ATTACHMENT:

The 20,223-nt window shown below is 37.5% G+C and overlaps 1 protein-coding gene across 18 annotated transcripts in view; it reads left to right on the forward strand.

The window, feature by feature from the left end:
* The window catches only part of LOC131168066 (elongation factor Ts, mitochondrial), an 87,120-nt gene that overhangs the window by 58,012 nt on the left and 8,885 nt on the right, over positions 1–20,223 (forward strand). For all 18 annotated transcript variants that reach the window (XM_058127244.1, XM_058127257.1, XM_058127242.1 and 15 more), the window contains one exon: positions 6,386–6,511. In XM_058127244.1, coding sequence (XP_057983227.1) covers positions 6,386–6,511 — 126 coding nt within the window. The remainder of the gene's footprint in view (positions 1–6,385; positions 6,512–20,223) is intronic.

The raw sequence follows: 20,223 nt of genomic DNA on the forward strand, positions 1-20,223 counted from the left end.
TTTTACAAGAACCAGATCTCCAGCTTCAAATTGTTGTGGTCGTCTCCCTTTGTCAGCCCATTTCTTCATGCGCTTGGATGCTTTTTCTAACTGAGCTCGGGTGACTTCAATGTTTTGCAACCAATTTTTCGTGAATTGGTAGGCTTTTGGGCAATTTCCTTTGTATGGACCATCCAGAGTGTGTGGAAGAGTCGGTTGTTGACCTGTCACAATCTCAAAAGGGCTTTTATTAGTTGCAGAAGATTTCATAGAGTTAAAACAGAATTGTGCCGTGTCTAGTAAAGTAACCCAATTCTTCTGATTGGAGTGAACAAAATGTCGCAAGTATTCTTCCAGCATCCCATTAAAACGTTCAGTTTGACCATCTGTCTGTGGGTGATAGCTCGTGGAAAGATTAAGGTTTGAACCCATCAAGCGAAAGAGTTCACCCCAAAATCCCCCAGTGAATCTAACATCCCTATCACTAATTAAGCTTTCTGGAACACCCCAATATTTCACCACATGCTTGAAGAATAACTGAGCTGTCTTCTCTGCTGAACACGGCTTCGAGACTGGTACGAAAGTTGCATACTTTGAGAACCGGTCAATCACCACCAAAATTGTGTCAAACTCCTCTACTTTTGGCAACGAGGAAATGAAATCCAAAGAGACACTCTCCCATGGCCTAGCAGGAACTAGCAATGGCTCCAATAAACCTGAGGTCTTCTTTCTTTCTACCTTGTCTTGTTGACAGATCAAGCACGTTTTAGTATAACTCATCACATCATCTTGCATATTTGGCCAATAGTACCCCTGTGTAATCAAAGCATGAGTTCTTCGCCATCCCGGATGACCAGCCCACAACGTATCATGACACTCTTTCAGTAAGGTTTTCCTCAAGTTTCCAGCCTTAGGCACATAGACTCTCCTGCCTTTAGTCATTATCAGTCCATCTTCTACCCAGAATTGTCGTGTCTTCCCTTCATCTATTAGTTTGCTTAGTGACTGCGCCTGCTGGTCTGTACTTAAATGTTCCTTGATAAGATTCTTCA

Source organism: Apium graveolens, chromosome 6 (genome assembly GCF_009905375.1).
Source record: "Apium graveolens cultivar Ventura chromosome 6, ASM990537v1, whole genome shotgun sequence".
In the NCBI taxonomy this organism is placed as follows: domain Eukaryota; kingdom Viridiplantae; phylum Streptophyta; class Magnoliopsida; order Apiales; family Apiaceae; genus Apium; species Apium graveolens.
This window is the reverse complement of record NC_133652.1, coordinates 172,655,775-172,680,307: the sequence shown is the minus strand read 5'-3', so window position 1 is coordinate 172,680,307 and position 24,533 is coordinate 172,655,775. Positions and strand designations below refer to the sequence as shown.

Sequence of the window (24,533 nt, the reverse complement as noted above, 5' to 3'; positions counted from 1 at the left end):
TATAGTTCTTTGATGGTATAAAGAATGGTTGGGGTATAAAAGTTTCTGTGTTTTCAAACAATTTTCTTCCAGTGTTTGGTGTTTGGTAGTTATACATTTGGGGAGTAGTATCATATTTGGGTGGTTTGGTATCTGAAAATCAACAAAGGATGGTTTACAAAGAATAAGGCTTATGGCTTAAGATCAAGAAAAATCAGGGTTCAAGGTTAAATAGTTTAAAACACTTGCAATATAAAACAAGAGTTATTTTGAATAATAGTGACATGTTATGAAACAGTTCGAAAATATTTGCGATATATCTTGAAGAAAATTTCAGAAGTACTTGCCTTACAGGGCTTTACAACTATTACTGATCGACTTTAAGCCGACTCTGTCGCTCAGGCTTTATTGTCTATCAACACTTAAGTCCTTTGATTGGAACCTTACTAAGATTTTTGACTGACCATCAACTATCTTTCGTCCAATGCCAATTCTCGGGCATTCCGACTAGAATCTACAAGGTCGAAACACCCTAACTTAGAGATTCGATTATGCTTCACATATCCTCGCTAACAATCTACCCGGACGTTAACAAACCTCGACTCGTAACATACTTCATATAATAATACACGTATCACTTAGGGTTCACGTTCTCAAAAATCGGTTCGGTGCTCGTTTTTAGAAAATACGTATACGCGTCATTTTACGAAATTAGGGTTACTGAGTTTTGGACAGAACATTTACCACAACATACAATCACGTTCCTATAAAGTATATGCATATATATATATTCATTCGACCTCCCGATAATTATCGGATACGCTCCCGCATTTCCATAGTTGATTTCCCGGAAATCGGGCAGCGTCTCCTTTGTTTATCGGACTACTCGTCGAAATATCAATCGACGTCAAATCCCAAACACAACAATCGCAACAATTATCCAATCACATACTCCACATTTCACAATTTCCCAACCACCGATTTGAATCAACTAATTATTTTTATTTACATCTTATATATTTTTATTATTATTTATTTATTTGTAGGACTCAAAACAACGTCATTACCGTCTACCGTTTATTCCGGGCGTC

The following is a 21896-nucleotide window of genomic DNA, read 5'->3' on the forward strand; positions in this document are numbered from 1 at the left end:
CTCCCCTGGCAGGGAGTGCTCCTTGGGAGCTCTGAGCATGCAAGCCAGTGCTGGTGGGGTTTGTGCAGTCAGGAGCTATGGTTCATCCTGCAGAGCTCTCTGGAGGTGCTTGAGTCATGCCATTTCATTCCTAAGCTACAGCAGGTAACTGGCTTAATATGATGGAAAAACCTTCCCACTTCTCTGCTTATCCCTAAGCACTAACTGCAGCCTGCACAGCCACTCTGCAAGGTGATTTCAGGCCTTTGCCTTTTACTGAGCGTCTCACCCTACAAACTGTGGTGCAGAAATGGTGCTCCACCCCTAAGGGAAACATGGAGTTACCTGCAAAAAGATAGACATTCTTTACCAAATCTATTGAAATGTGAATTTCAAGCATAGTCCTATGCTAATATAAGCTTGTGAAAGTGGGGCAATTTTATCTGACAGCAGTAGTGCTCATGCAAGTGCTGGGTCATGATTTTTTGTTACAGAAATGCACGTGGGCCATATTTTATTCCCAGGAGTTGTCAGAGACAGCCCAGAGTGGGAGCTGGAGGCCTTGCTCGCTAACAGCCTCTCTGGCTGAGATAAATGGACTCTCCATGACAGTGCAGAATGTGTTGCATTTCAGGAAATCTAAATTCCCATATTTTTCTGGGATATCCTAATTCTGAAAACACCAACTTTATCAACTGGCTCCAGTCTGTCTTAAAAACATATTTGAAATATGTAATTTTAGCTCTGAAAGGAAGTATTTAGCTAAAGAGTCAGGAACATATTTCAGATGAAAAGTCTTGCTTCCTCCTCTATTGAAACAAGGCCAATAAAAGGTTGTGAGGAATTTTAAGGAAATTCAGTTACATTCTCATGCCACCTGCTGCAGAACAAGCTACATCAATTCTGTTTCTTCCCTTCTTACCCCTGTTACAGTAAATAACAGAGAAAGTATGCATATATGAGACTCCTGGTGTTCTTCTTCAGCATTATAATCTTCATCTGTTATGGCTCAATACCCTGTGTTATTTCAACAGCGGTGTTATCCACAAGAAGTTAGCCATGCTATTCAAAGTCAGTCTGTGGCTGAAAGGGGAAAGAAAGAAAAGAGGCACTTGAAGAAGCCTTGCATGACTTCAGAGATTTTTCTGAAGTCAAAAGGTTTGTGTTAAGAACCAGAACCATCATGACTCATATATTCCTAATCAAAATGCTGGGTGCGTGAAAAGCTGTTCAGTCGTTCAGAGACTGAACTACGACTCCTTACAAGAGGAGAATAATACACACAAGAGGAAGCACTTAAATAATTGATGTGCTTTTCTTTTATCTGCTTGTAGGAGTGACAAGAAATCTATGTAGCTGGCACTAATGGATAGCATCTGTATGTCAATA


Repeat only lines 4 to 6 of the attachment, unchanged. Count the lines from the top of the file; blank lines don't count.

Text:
The raw sequence follows: 20,223 nt of genomic DNA on the forward strand, positions 1-20,223 counted from the left end.
TTTTACAAGAACCAGATCTCCAGCTTCAAATTGTTGTGGTCGTCTCCCTTTGTCAGCCCATTTCTTCATGCGCTTGGATGCTTTTTCTAACTGAGCTCGGGTGACTTCAATGTTTTGCAACCAATTTTTCGTGAATTGGTAGGCTTTTGGGCAATTTCCTTTGTATGGACCATCCAGAGTGTGTGGAAGAGTCGGTTGTTGACCTGTCACAATCTCAAAAGGGCTTTTATTAGTTGCAGAAGATTTCATAGAGTTAAAACAGAATTGTGCCGTGTCTAGTAAAGTAACCCAATTCTTCTGATTGGAGTGAACAAAATGTCGCAAGTATTCTTCCAGCATCCCATTAAAACGTTCAGTTTGACCATCTGTCTGTGGGTGATAGCTCGTGGAAAGATTAAGGTTTGAACCCATCAAGCGAAAGAGTTCACCCCAAAATCCCCCAGTGAATCTAACATCCCTATCACTAATTAAGCTTTCTGGAACACCCCAATATTTCACCACATGCTTGAAGAATAACTGAGCTGTCTTCTCTGCTGAACACGGCTTCGAGACTGGTACGAAAGTTGCATACTTTGAGAACCGGTCAATCACCACCAAAATTGTGTCAAACTCCTCTACTTTTGGCAACGAGGAAATGAAATCCAAAGAGACACTCTCCCATGGCCTAGCAGGAACTAGCAATGGCTCCAATAAACCTGAGGTCTTCTTTCTTTCTACCTTGTCTTGTTGACAGATCAAGCACGTTTTAGTATAACTCATCACATCATCTTGCATATTTGGCCAATAGTACCCCTGTGTAATCAAAGCATGAGTTCTTCGCCATCCCGGATGACCAGCCCACAACGTATCATGACACTCTTTCAGTAAGGTTTTCCTCAAGTTTCCAGCCTTAGGCACATAGACTCTCCTGCCTTTAGTCATTATCAGTCCATCTTCTACCCAGAATTGTCGTGTCTTCCCTTCATCTATTAGTTTGCTTAGTGACTGCGCCTGCTGGTCTGTACTTAAATGTTCCTTGATAAGATTCTTCA

Source organism: Apium graveolens, chromosome 6 (genome assembly GCF_009905375.1).